Dr. Daniel M. Leavell has extensive experience in regard to wildfires that, I imagine, few with a doctorate could claim. His qualifications to speak on this subject are summarized in this quote from his 2017 CV: “I have been involved with fire behavior and disturbance ecology since March of 1973. My experience with wildland firefighting from 1978 to 2012 included being qualified and having had experience as firefighter, squadboss, crewboss, helitac support crewmember, division group supervisor, safety officer, situation unit leader, infrared interpreter, field observer, Incident Commander Type 3, and Operations Section Chief for Type 1 and 2 incident management teams. I have been a member of several Type 1 and Type 2 incident management teams (including wildland fire use teams) for the Northern Rockies. I was responsible for all operations, tactics (short – and long – term), and personnel on fire incidents. I directly supervised all ground and air personnel, information (including advanced fire behavior predictions), and resources. I ordered and directed these resources to meet objectives in a safe and cost effective manner. I have had 30+ years of firefighting experience in complex and diverse fuel types and terrain throughout the Pacific Northwest, Rocky Mountains, Southwest, Southeast, and Alaska and have been cited for excellent leadership and the ability to strategize and direct all resources for immediate, efficient, and effective attainment of objectives. I have served on fires ranging in size from 5 to over 100,000 acres, and have managed and been directly responsible for thousands of human and mechanical resources. And after serving on over 300 fires (including several hurricane relief efforts), only two people I have been responsible for have had minor reported injuries and no fatalities. I am very glad and proud of that and have worked hard to achieve that claim.” (Italics added)
Here are some of the points he makes in regard to the value of forest management in dealing with wildfires:
1) “Dead forest vegetation has been accumulating, drying and remaining cured longer”
2) “The size of forest fuels also greatly influences fire behavior. A quarter-inch diameter twig dries sooner, ignites faster and burns quicker than a 30-inch diameter log because small-diameter wood has more surface area than larger material.”
–> Clarification: “small-diameter wood has more surface area than larger material.” should read: ‘small-diameter wood has more surface area per unit of volume than larger material.’. All else being equal, the higher the surface area per unit of volume the greater the chance of an explosive ignition from a spark (i.e. needles versus logs, shavings vs. lumber and flour vs. seed). In addition, such down wind high surface area per unit of volume materials will dry out more quickly from the heat produced by advancing flames especially if the fuel is above the ground rather than resting on or in the ground.
3) “The drier the wood with more oxygen applied (wind), the hotter it will burn”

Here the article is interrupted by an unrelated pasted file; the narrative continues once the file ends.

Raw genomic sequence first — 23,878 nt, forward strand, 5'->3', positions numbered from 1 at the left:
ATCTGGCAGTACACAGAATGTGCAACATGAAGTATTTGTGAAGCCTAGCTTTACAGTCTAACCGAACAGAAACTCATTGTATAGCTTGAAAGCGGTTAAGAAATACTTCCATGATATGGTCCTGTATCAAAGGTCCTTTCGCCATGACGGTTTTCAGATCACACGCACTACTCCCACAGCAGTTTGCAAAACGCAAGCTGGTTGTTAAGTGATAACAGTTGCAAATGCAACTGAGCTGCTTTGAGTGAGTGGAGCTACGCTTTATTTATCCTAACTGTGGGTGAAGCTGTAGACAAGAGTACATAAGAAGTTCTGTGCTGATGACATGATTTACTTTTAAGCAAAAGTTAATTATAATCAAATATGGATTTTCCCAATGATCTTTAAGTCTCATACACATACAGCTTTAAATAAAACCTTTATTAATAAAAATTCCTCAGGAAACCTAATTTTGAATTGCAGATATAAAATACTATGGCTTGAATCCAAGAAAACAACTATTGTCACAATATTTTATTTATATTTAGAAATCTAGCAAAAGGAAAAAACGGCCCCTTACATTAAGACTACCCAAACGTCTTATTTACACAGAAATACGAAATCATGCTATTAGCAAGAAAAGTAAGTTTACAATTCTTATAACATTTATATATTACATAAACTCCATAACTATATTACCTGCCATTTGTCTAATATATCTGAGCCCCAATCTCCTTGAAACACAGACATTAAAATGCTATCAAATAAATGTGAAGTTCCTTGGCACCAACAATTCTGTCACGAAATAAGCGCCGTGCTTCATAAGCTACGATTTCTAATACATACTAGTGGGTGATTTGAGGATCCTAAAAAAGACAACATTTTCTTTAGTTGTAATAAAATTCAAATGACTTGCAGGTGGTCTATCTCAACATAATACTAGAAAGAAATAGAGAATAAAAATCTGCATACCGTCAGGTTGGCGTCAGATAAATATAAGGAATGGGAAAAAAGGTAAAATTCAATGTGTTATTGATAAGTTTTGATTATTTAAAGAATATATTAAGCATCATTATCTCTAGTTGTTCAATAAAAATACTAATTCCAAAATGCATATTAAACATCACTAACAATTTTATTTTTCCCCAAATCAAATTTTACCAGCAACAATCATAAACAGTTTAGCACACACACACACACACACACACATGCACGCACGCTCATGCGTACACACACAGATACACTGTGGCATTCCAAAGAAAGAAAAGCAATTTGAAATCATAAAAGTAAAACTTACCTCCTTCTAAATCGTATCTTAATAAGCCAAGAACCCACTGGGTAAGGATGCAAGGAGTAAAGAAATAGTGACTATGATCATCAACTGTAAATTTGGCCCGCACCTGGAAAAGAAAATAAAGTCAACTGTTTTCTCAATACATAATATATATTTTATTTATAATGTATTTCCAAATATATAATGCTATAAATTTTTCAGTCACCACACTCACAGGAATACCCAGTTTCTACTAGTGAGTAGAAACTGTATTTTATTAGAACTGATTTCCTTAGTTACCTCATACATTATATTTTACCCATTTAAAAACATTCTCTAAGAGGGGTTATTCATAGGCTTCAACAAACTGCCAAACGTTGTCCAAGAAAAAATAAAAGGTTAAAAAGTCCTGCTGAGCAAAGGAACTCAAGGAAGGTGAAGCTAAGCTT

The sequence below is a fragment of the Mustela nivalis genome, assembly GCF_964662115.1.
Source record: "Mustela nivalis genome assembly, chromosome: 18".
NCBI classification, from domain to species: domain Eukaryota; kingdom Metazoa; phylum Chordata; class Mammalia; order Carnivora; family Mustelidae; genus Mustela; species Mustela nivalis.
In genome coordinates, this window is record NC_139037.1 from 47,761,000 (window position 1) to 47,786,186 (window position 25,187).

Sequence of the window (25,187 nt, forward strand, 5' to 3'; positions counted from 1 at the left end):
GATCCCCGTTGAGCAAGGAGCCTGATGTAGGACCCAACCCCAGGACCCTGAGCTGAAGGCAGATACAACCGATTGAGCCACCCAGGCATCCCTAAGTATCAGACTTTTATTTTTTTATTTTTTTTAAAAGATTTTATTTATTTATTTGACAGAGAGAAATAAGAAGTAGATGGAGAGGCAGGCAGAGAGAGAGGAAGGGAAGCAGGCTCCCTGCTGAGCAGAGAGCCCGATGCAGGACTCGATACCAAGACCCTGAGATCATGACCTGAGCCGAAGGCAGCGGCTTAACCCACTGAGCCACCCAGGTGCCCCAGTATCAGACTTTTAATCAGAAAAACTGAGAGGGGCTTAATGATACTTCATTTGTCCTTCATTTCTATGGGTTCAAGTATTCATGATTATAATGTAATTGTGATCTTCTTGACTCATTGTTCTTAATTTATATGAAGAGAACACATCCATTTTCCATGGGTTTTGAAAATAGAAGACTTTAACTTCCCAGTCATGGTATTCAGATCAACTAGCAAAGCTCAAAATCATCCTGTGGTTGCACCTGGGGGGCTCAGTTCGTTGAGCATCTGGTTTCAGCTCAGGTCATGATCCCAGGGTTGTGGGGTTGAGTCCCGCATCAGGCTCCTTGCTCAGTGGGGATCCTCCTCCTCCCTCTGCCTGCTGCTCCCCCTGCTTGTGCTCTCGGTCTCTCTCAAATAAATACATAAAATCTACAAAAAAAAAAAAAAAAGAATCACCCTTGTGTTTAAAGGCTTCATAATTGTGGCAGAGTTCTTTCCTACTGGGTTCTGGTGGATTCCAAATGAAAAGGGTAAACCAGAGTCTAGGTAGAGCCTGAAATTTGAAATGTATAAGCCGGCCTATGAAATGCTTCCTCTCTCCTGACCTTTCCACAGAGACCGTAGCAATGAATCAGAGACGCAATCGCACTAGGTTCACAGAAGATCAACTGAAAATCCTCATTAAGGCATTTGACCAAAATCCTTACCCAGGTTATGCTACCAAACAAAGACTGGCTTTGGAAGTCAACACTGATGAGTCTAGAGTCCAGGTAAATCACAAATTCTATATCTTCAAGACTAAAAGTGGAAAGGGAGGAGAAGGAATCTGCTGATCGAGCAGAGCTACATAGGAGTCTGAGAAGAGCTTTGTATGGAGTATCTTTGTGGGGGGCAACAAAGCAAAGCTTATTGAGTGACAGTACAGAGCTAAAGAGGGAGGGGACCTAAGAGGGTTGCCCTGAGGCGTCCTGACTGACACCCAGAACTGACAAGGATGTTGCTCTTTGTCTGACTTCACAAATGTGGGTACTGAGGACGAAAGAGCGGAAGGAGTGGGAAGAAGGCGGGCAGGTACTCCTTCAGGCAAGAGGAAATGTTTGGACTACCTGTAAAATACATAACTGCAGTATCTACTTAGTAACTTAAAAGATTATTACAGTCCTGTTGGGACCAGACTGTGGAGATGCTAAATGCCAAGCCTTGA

4) “Hazards have dramatically increased and exposed our firefighters to more risks. Firefighter safety is always the primary objective and no fire is worth risking a life. For that reason, there is less direct attack on fires than before.”
5) “It has always been easier and safer to suppress fires in responsibly managed forests, where ecosystem health, fuels reduction, wildlife habitat and overall diversity are the primary objectives. This is true today.”
6) “Firefighters use the term red flag conditions to describe when lower humidity, and higher temperatures and winds reduce fuel moisture content. Anything organic can then burn hot if an ignition source starts a fire. Will removing the biomass of live and dead woody fuel affect fire intensity and severity? Of course, it can. The less fuel to burn, the lower fire intensity”
7) “Fuels management is one of the few things we can do along with suppressing fires. We are good at both. Terrain is normally out of our control, as is weather. But, we can manage forest fuels.”
8) “Managing fuels through responsible forest management reduces wildland fire risks, hazards, intensity and severity. It also improves overall forest health and wildlife habitat.”
9) “We have opportunities and choices to make. We can manage our forests responsibly by easing fire back into fire-adapted ecosystems through careful harvests, controlled burns, and various tools in our management toolboxes. Fire and resource management agencies across the West are examining various suppression strategies as an over-abundance of forest vegetation, climate change and more homes (which are fuels, too) in fire-prone areas make massive fires increasingly common and dangerous to residents and firefighters”
10) “We can use science to manage fires to increase firefighter and public safety, foster forest health, promote fire resiliency and nurture wildlife habitat — while improving economic opportunities that will bring jobs. Or, we can let it burn hot and let it go up in smoke”
11) “We can never stop all wildland fires through responsible forest management or otherwise.”
12) “responsible forest management reduces wildland fire risks and hazards. It also reduces fire intensity and severity when they burn in fire-adapted, fire-prone environments.”
–> Clarification: reduced fire intensity and severity make a fire easier/quicker/less costly to extinguish.
Can we all agree that this expert is correct in stating that these are facts (well established fire/forest science) as supported by many other posts and comments on this blog site and elsewhere which have been drawn from scientific journals of old to modern day on-line publications/reports?
If so, can we move on to a discussion of how this should drive our forest policy?
Note: The two –> clarifications are mine.